Green Start (or continue!) using homemade cleaners, body products and basic herbal remedies. The options are endless, the savings huge and the health benefits enormous.
Just the usual happening on this front.  As it is citrus season I have a catch of citrus cleaner on the go but since there is just the two of us we do not go through that much of our cleaning products.

Grow plant/harvest. What's growing this month? What's being eaten from the garden?
The garden is producing lots of Silverbeet, cherry tomatoes and herbs, we also have plenty of citrus.  I am having another go at broccoli and mini cabbages but I may have gotten them in too late and I am growing spring onions, beetroot, fennel and celeriac. I also have some peas in but they do not seem that keen on growing so we will see if they amount to anything.

Create - To fill a need or feed the soul. Create for ourselves or for others.
Creations have been on hold this month and reading has taken over.

Discover Feed the mind by reading texts relevant to current interests.
I have been reading lots over the last month.  Liz lent me some great books and I am working my way through them.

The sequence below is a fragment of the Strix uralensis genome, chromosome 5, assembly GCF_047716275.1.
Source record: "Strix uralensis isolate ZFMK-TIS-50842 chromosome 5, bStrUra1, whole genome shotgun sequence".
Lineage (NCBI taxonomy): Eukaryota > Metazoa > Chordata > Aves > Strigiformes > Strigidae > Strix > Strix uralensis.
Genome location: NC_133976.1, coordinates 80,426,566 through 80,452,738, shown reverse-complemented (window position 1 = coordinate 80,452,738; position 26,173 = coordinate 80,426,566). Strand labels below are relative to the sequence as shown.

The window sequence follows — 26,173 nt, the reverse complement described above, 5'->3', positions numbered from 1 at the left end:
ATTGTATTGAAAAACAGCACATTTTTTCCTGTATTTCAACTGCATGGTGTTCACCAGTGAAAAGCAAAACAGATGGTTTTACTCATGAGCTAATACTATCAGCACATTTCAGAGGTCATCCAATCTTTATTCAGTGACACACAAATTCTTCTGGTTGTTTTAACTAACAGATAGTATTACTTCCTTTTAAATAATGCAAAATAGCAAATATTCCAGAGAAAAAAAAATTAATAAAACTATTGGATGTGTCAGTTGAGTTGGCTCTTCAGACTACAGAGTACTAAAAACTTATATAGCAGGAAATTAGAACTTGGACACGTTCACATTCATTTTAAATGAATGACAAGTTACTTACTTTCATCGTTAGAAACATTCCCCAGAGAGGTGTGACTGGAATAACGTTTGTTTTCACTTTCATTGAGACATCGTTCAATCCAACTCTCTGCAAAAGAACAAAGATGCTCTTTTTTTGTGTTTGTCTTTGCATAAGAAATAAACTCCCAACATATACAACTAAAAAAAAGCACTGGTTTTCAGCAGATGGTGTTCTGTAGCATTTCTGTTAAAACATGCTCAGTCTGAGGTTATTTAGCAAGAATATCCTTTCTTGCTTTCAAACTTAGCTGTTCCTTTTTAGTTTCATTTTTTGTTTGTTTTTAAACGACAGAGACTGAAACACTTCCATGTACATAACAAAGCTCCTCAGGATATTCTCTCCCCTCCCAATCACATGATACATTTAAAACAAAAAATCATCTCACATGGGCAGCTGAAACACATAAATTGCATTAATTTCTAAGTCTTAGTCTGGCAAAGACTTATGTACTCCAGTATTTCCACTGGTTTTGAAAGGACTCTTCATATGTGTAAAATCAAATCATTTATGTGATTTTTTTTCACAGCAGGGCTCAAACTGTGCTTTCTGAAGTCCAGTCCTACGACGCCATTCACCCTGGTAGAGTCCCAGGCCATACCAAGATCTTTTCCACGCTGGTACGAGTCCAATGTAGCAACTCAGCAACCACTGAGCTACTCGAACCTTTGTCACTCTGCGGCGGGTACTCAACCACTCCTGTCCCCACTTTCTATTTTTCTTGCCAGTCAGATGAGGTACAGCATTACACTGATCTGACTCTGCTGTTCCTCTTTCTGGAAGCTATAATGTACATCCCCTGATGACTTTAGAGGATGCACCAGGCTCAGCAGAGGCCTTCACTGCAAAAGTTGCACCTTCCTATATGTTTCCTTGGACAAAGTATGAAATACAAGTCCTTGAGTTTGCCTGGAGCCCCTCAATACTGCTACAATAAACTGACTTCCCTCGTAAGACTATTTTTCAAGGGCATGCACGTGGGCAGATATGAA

This month I read about 10 different books including A Discovery of Witches, Shadow of the Night and The Book of Life by Deborah Harkness which I really enjoyed.  I will talk about some of the other ones in another post.

Enhance Community
It is all systems go in organising the car show that I am involved in and things are just getting busier and busier in this area.

Enjoy - Life! Embrace moments with friends and family. Marking the seasons, celebrations and new arrivals are all cause for enjoyment.

Both Hubby and I celebrated our birthdays in July so we had a nice meal out with his family but other than that it was pretty quiet.

This is the goats milk and date panacotta I had for my birthday breakfast when we went out.
It was as good as it looks.

What have you been up to?